THASOS an ISLAND off THRACE 350BC Hercules Bow Club Ancient Greek Coin i47855

THASOS an ISLAND off THRACE 350BC Hercules Bow Club Ancient Greek Coin i47855


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Item: i47855
 
Authentic Ancient Coin of:

Greek city of Thasos on Island in the Thracian Sea
Silver 12mm (1.41 grams) Struck circa 350-200 B.C.
Reference:  HGC 6, 365 var.
Head of Hercules Hercules right, wearing lion's skin headdress.
Strung bow (with amphora inside) and club; ΘAΣ above.

 You are bidding on the exact item pictured, provided with a Certificate of Authenticity and Lifetime Guarantee of Authenticity.  

HERCULES - This celebrated of mythological romance was at first called Alcides, but received the name of Hercules, or Heracles, from the Pythia of Delphos. Feigned by the poets of antiquity to have been a son of "the Thunderer," but born of an earthly mother, he was exposed, through Juno's implacable hatred to him as the offspring of Alemena, to a course of perils, which commenced whilst he was yet in his cradle, and under each of which he seemed to perish, but as constantly proved victorious.

At length finishing his allotted career with native valor and generosity, though too frequently the submissive agent of the meanness and injustice of others, he perished self-devotedly on the funeral pile, which was lighted on Mount Oeta. Jupiter raised his heroic progeny to the skies; and Hercules was honored by the pagan world, as the most illustrious of deified mortals. The extraordinary enterprises cruelly imposed upon, but gloriously achieved, by this famous demigod, are to be found depicted, not only on Greek coins, but also on the Roman series both consular and imperial. The first, and one of the most dangerous, of undertakings, well-known under the name of the twelve labors of Hercules, was that of killing the huge lion of Nemea; on which account the intrepid warrior is represented, clothes in the skin of that forest monarch; he also bears uniformly a massive club, sometimes without any other arms, but at others with a bow and quiver of arrows. On a denarius of the Antia gens he is represented walking with trophy and club.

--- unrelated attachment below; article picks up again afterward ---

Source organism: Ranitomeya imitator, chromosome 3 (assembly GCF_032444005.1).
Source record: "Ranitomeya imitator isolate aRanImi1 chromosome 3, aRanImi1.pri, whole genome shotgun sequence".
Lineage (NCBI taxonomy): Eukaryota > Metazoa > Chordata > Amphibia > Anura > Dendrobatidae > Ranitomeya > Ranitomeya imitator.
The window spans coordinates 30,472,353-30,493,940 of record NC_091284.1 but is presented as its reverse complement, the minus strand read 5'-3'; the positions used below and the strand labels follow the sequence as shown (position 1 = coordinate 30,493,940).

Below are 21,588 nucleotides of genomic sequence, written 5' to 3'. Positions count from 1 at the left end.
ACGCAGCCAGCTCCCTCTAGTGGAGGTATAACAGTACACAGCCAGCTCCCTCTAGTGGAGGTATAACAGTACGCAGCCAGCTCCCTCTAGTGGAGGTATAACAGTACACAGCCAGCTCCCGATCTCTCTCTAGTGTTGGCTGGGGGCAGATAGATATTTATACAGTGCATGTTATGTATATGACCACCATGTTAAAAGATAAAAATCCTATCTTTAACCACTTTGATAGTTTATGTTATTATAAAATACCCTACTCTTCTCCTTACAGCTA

When his head alone is typified, as in Mucia gens, it is covered with the lion's spoils, in which distinctive decoration he was imitated by many princes, and especially by those who claimed descent from him - as for example, the kings of Macedonia, and the successors of Alexander the Great. Among the Roman emperors Trajan is the first whose coins exhibit the figure and attributes of Hercules.
  


An amphora (plural: amphorae or amphoras) is a type of vase-shaped, usually ceramic (specimens in materials such as metal occur occasionally) container with two handles and a long neck narrower than the body. The word amphora is Latin , derived from the Greek amphoreus (αμφορεύς), an abbreviation of amphiphoreus, a compound word combining amphi- ("on both sides", "twain") plus phoreus ("carrier"), from pherein ("to carry"), referring to the vessel's two carrying handles on opposite sides.

Further, the term also stands for an ancient a title="Ancient Roman units of measurement" href="https://en.wikipedia.org/wiki/Ancient_Roman_units_of_measurement"> Roman unit of measurement for liquids. The volume of a Roman amphora was one cubic foot , ca. 26,026 L .

Amphorae were used in vast numbers to transport and store various products, both liquid and dry, in the ancient Mediterranean world and later the Roman Empire , and in some periods the shape was also used for luxury pottery, which might be elaborately painted. Stoppers of perishable materials which have rarely survived were used to seal the contents. Two principal types of amphorae existed: the neck amphora, in which the neck and body meet at a sharp angle; and the one-piece amphora, in which the neck and body form a continuous curve. Neck amphorae were commonly used in the early history of ancient Greece but were gradually replaced by the one-piece type from around the 7th century BCE onwards. Most were produced with a pointed base to allow upright storage by being partly embedded in sand or soft ground. This also facilitated transport by ship, where the amphorae were tightly packed together, with ropes passed through their handles to prevent breaking or toppling during rough seas. In kitchens and shops amphorae could be stored in racks with round holes in them.

Amphorae varied greatly in height. The largest could stand as much as 1.5 metres (5 ft) high, while some were under 30 centimetres (12 in) high - the smallest were called amphoriskoi (literally "little amphorae"). Most were around 45 centimetres (18 in) high. There was a significant degree of standardisation in some variants; the wine amphora held a standard measure of about 39 litres (41 US qt), giving rise to the amphora quadrantal as a unit of measure in the Roman Empire. In all, around 66 distinct types of amphora have been identified.


Thasos or Thassos (Greek: Θάσος) is a Greek island in the northern Aegean Sea , close to the coast of Thrace and the plain of the river Nestos but geographically part of Macedonia . And it is where Clive Cussler novel "The Mediterranean Caper" takes place.

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 History

 Prehistory